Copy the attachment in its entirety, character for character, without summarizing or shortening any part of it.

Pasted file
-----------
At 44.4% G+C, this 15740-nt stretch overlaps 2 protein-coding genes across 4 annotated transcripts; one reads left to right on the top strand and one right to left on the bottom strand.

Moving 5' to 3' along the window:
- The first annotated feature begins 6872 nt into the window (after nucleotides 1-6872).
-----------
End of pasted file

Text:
At 44.4% G+C, this 15740-nt stretch overlaps 2 protein-coding genes across 4 annotated transcripts; one reads left to right on the top strand and one right to left on the bottom strand.

Moving 5' to 3' along the window:
- The first annotated feature begins 6872 nt into the window (after nucleotides 1-6872).